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In his book Thinking, Fast and Slow, Daniel Kahneman describes a mental exercise which he calls Add One:

To start, make up several strings of 4 digits, all different, and write each string on an index card. Place a blank card on top of the deck. The task you will perform is called Add-1. Here is how it goes:

Start beating a steady rhythm. Remove the blank card and read the four digits aloud. Wait for two beats, then report a string in which each of the original digits is incremented by 1. If the digits on the card are 5294, the correct response is 6305. Keeping the rhythm is important.

This description is a bit vague and I'm wondering how the exercise is supposed to work exactly. He does not mention to cover up the card before reporting the modified digits. This would allow to perform the transformations on-the-fly digit by digit. This does not sound challenging at all and does not fit to Kahneman's following statements of loading the working memory, in particular:

Few people can cope with more than four digits in the Add-1 task.


My assumption was that he means something like that:

  • Beat 1: Uncover card
  • Beat 2: Read aloud first digit
  • Beat 3: Read aloud second digit
  • Beat 4: Read aloud third digit
  • Beat 5: Read aloud fourth digit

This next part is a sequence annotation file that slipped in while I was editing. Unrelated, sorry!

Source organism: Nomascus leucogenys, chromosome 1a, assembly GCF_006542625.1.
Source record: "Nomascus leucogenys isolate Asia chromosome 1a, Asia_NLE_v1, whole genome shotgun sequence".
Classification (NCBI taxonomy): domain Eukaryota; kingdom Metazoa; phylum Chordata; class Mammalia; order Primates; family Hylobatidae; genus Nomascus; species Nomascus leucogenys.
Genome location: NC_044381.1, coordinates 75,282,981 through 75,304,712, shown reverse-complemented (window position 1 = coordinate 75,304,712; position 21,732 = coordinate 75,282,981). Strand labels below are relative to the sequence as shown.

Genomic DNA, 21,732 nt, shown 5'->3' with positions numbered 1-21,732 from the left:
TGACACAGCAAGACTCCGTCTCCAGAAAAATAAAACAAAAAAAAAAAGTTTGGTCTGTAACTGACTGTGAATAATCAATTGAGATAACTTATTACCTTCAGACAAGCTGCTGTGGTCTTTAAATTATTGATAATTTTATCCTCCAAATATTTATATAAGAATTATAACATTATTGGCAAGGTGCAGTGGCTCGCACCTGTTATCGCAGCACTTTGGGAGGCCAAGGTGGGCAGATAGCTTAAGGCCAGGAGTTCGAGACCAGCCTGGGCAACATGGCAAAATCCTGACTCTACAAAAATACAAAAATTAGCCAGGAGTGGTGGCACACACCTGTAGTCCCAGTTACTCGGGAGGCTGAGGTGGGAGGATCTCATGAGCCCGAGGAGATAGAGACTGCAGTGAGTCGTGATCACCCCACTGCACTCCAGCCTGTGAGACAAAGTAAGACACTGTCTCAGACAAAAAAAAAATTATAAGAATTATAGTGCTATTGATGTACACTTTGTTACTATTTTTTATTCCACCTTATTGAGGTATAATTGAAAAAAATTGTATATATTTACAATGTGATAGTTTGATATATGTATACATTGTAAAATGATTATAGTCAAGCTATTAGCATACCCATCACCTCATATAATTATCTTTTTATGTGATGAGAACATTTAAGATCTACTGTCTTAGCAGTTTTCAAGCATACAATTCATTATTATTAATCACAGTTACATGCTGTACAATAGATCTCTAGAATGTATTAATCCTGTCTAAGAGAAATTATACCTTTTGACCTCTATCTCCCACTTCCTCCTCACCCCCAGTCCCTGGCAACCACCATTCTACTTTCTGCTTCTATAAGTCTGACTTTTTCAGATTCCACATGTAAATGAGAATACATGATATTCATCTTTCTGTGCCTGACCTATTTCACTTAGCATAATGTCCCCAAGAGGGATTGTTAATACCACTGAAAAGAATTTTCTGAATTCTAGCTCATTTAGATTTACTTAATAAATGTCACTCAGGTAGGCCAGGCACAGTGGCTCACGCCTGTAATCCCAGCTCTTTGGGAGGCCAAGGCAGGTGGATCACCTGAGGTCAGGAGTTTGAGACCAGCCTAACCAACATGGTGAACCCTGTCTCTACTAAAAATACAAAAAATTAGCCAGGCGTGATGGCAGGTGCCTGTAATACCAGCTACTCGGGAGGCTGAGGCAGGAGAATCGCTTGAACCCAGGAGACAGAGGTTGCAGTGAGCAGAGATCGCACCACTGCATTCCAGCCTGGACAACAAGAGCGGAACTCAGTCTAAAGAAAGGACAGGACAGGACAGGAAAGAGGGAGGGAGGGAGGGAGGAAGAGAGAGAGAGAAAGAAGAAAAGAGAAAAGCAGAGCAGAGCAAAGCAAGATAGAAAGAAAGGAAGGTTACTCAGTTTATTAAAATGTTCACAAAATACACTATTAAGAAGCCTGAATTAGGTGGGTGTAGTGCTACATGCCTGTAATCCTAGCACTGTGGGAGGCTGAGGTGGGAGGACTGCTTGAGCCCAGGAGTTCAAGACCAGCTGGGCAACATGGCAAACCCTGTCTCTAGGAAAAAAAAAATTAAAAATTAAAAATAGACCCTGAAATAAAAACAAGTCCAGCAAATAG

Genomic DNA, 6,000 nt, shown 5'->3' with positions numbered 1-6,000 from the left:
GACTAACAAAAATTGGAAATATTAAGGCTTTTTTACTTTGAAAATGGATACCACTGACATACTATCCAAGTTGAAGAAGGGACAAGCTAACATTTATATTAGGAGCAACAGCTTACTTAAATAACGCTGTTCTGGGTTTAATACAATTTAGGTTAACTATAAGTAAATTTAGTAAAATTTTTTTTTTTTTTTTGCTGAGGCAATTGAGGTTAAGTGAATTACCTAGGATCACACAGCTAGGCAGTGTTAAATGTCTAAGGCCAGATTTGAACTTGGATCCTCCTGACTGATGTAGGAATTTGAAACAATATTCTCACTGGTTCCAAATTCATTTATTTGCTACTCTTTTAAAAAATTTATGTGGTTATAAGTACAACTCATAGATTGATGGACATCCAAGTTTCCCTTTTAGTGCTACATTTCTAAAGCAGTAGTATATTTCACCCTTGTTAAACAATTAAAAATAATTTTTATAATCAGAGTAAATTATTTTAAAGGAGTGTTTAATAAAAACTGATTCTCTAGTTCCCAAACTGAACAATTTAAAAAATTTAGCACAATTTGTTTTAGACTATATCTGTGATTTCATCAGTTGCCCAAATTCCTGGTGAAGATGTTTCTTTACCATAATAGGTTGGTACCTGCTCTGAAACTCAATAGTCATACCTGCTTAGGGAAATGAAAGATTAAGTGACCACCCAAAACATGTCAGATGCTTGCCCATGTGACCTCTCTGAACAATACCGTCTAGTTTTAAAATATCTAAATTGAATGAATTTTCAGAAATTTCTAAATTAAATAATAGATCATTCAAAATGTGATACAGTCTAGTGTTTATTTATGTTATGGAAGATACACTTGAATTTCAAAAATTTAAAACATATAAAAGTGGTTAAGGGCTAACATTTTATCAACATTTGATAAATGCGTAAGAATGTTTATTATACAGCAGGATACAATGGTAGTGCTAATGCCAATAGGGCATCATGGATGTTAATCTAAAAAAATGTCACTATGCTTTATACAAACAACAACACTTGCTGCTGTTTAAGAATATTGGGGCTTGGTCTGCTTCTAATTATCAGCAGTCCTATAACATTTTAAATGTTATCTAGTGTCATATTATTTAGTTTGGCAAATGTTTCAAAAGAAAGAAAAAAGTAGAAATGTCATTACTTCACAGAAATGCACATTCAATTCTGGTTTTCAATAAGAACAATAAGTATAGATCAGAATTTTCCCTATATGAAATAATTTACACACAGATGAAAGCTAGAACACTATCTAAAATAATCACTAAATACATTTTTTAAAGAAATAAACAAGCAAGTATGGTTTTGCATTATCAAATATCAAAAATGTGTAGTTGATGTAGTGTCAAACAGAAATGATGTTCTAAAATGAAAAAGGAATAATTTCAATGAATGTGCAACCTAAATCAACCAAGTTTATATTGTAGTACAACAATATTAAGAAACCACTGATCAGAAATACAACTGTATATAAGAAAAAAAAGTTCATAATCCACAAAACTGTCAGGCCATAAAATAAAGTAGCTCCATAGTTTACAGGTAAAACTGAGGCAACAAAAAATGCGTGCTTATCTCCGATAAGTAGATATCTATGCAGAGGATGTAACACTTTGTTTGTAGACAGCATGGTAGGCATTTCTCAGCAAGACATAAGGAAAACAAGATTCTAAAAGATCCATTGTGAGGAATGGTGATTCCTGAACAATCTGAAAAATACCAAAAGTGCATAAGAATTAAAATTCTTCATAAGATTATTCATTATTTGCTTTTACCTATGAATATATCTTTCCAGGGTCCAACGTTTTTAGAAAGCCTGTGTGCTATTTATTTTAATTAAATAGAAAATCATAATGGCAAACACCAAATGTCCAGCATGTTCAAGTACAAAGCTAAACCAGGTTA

• Beat 6: Wait + cover card
  • Beat 7: Wait
  • Beat 8: Say first digit + 1
  • Beat 9: Say second digit + 1
  • Beat 10: Say third digit + 1
  • Beat 11: Say fourth digit + 1

However, a quick Google search reveals a few implementations, for instance:

To my surprise both attempts use the dull version of reporting the transformed digits while seeing them.

My question: Is there a better description of the exercise which was originally used in the scientific studies?

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I just came across the same section you referenced above in Kahneman's fascinating book. Like you, I was curious how to actually perform it. You are absolutely right, Add-1 (and Add-3 for that matter) seems relatively trivial if you can see the digits while performing the arithmetic.

So I searched for the author's actual study and found a more detailed description of it summarized in another book of his, Attention and Effort (1973). See page 20, which reveals that the experiment was actually harder than described in Thinking, Fast and Slow because the digits were spoken one at time (as opposed to visually seeing all 4 together), thus each digit had to remembered for several seconds until the arithmetic was required.

The primary task involved the transformation of a digit string: the subject heard a series of four digits (e.g., 3916) at a rate of one digit/second, and he was instructed to pause for a second, then to respond with a transform of that series (4027), adding 1 to each digit of the original set.

I believe a more accurate way to recreate the original experiment with index cards would be to write only 1 digit on each card.

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